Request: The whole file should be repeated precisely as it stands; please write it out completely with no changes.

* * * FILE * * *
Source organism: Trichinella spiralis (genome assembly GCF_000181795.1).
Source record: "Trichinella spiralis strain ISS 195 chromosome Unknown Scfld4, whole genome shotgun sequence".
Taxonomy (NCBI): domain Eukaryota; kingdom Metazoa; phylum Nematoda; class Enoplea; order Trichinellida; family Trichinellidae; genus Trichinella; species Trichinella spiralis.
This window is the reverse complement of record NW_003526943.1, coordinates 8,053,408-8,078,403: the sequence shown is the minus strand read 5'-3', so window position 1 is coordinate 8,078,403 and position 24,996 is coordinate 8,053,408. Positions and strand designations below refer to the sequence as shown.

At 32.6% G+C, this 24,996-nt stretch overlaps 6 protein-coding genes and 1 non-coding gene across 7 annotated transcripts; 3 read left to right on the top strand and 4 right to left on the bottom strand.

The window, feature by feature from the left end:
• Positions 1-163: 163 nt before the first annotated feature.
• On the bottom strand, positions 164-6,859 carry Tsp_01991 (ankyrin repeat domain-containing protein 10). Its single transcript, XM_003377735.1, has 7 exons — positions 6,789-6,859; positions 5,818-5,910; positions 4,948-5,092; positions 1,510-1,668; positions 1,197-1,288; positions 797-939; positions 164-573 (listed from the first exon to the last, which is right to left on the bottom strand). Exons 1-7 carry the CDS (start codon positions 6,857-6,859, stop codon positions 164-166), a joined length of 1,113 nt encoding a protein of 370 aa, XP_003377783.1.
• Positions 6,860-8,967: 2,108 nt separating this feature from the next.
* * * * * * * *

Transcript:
Source organism: Trichinella spiralis (genome assembly GCF_000181795.1).
Source record: "Trichinella spiralis strain ISS 195 chromosome Unknown Scfld4, whole genome shotgun sequence".
Taxonomy (NCBI): domain Eukaryota; kingdom Metazoa; phylum Nematoda; class Enoplea; order Trichinellida; family Trichinellidae; genus Trichinella; species Trichinella spiralis.
This window is the reverse complement of record NW_003526943.1, coordinates 8,053,408-8,078,403: the sequence shown is the minus strand read 5'-3', so window position 1 is coordinate 8,078,403 and position 24,996 is coordinate 8,053,408. Positions and strand designations below refer to the sequence as shown.

At 32.6% G+C, this 24,996-nt stretch overlaps 6 protein-coding genes and 1 non-coding gene across 7 annotated transcripts; 3 read left to right on the top strand and 4 right to left on the bottom strand.

The window, feature by feature from the left end:
• Positions 1-163: 163 nt before the first annotated feature.
• On the bottom strand, positions 164-6,859 carry Tsp_01991 (ankyrin repeat domain-containing protein 10). Its single transcript, XM_003377735.1, has 7 exons — positions 6,789-6,859; positions 5,818-5,910; positions 4,948-5,092; positions 1,510-1,668; positions 1,197-1,288; positions 797-939; positions 164-573 (listed from the first exon to the last, which is right to left on the bottom strand). Exons 1-7 carry the CDS (start codon positions 6,857-6,859, stop codon positions 164-166), a joined length of 1,113 nt encoding a protein of 370 aa, XP_003377783.1.
• Positions 6,860-8,967: 2,108 nt separating this feature from the next.